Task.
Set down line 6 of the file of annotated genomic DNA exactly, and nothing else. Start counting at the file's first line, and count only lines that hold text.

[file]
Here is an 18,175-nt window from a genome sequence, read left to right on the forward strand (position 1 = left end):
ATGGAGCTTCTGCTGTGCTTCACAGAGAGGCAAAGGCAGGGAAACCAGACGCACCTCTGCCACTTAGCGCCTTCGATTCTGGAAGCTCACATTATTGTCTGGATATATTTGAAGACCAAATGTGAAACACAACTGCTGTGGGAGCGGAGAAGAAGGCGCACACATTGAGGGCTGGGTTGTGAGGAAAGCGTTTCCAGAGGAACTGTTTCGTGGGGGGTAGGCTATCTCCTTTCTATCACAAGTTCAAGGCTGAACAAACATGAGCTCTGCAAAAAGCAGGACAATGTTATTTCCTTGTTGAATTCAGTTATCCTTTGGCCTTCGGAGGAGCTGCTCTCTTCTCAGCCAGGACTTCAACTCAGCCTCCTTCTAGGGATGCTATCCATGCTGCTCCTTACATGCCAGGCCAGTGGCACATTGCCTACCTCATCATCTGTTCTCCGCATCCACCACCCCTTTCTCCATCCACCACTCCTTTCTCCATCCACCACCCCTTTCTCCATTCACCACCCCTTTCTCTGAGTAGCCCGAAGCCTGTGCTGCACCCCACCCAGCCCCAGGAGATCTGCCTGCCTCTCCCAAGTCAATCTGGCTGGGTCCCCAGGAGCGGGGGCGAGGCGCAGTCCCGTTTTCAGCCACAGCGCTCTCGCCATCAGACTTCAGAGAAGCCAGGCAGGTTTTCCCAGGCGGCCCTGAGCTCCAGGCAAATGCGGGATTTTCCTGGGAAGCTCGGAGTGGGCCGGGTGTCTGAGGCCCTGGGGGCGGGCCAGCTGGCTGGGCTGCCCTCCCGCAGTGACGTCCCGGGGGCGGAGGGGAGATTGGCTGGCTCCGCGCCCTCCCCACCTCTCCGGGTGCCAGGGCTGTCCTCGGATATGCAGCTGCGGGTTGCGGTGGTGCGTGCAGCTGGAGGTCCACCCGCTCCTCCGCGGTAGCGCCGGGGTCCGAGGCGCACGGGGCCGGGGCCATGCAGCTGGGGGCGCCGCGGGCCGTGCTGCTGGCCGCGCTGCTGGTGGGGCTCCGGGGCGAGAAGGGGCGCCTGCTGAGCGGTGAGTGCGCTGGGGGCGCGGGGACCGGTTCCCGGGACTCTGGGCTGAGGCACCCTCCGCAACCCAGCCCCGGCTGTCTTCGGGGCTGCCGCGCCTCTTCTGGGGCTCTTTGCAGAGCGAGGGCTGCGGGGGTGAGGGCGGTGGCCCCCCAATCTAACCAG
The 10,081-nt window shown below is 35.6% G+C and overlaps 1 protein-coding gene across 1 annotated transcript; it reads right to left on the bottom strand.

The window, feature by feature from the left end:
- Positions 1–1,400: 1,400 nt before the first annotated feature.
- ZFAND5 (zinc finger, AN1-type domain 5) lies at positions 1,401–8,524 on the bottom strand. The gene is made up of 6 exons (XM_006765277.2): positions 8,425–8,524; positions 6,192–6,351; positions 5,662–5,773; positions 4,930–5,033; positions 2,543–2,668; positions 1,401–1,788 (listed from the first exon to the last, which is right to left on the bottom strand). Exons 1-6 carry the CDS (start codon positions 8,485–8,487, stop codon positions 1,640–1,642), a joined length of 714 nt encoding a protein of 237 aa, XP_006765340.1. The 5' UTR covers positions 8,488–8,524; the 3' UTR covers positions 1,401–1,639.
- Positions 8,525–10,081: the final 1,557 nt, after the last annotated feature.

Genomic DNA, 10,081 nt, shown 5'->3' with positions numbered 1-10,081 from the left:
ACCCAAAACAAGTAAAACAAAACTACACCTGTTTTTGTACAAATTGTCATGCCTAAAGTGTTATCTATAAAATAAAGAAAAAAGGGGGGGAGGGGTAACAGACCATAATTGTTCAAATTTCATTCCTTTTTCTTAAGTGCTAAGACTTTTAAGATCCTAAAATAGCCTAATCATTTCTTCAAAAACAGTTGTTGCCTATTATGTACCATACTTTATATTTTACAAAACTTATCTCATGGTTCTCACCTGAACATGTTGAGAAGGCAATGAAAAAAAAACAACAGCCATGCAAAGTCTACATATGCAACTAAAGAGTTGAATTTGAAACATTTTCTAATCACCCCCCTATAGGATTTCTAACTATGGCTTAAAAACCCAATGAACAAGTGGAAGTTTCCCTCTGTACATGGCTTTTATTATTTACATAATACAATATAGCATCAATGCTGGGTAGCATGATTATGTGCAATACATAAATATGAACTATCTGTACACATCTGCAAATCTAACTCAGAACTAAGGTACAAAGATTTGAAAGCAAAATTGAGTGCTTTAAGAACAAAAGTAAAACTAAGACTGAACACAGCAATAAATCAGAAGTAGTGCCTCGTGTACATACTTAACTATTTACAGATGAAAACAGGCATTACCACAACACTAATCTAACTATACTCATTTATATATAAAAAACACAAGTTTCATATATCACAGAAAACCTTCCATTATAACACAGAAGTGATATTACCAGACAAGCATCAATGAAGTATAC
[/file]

- ZFAND5 (zinc finger, AN1-type domain 5) lies at positions 1,401–8,524 on the bottom strand. The gene is made up of 6 exons (XM_006765277.2): positions 8,425–8,524; positions 6,192–6,351; positions 5,662–5,773; positions 4,930–5,033; positions 2,543–2,668; positions 1,401–1,788 (listed from the first exon to the last, which is right to left on the bottom strand). Exons 1-6 carry the CDS (start codon positions 8,485–8,487, stop codon positions 1,640–1,642), a joined length of 714 nt encoding a protein of 237 aa, XP_006765340.1. The 5' UTR covers positions 8,488–8,524; the 3' UTR covers positions 1,401–1,639.